Contractors already paying higher prices for concrete because of the nation’s supply slump might have been over-charged by cheating concrete giants in one region of the country.
Irving Materials, an Indianapolis ready-mix manufacturer and road subcontractor, manipulated prices on $225 million worth of ready-mix concrete from 2000 through May 25, 2004, according to the U.S. Justice Department. Government officials said the conspiracy was so widespread it inflated the cost of most ready-mix concrete sold in the region.
IMI pleaded guilty to price fixing on June 29 and agreed to pay $29.2 million in fines, the largest antitrust fine in history. The Justice Department’s Chicago Field Office, the Indianapolis office of the Federal Bureau of Investigation and the U. S. Attorney’s Office for the Southern District of Indiana discovered the conspiracy during its ongoing investigation of the concrete industry.
“Regardless of whether you were a homeowner fixing your driveway, a business constructing a new facility, or a taxpayer funding a public construction project, consumers paid more than they should have because the defendants and their co-conspirators secretly met and fixed the prices of ready-mixed concrete,” said Scott Hammond, the U.S. Antitrust Division’s deputy assistant attorney general for criminal enforcement.
Executives at IMI allegedly schemed prices with undisclosed concrete suppliers by agreeing on specific price increases and when they would take effect, publishing the estimates based on the agreement and authorizing employees to participate in the conspiracy, according to federal agents. Senior IMI executives Daniel C. Butler, John Huggins, Price Irving and president Fred “Pete” Irving were charged additional fines ranging from $100,000 to $200,000, and agreed to serve five months in prison followed by five months of home detention.
Price Irving is the immediate past president and a current board member of the Indiana Ready Mixed Concrete Association, an industry trade association. Pat Kiel, executive director of the trade group, told reporters the organization hasn’t decided if Irving, who regularly signed antitrust compliance forms at meetings, will be allowed to serve the remainder of his term.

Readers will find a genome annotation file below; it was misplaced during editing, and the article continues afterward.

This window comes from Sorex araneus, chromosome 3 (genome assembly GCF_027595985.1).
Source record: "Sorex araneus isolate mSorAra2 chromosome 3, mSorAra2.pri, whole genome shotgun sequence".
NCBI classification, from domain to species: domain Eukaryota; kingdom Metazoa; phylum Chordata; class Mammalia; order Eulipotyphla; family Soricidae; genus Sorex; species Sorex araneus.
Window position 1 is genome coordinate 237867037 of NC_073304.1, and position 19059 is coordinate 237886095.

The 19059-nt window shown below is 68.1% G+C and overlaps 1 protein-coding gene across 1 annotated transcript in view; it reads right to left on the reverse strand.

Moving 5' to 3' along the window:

Officials of the Indiana Department of Transportation said the state is taking steps to terminate all contracts with IMI. “From a practical standpoint, we are letting contracts currently under way proceed to their conclusion, so the traveling public is not inconvenienced by prolonged lane restrictions, delays or closures,” said Gary Abell, communications director for the Indiana Transportation Department. E&B Paving, one of IMI’s companies, has a $5.4-million contract to rebuild McKinley Avenue through Ball State University, and another $2.5-million job to widen state highway 32 near Nebo Road.
According to Shannon Bailey, director of communications at Indiana’s chapter of the Associated General Contractors of America, it is too early to determine what effect the lawsuit will have on cement prices in the state.
“This case just recently hit the fan – I’m not sure anyone has any answers right now,” she said.
IMI’s case is only one of several expected in the industry during the Justice Department’s scavenge on manufacturers of ready-mix concrete. A separate case in May involved a former official of Lee’s Ready Mix and Trucking of North Vernon, Ind., who pleaded guilty to price fixing, according to the Justice Department.
Company officials at IMI made plea agreements to help the government in other concrete industry investigations. “In the best interest of the company, our families and our employees, we have agreed to enter into these plea agreements with the government,” Pete Irving said in a statement. “I have faith that our employees and our families will continue to support one another during this difficult time.”
IMI has 2,400 employees at operations in Indiana, Ohio, Kentucky and Tennessee, according to the Justice Department. The company’s estimated sales for 2004 were $292.7 million. Fines collected from the concrete culprits will be placed in the U.S. Crime Victims fund for disbursement nationwide. According to prosecutors, federal law allowed for $54 million to $227 million in fines for the $225 million in sales fraud.
You can reach Ebony Horton at email@example.com.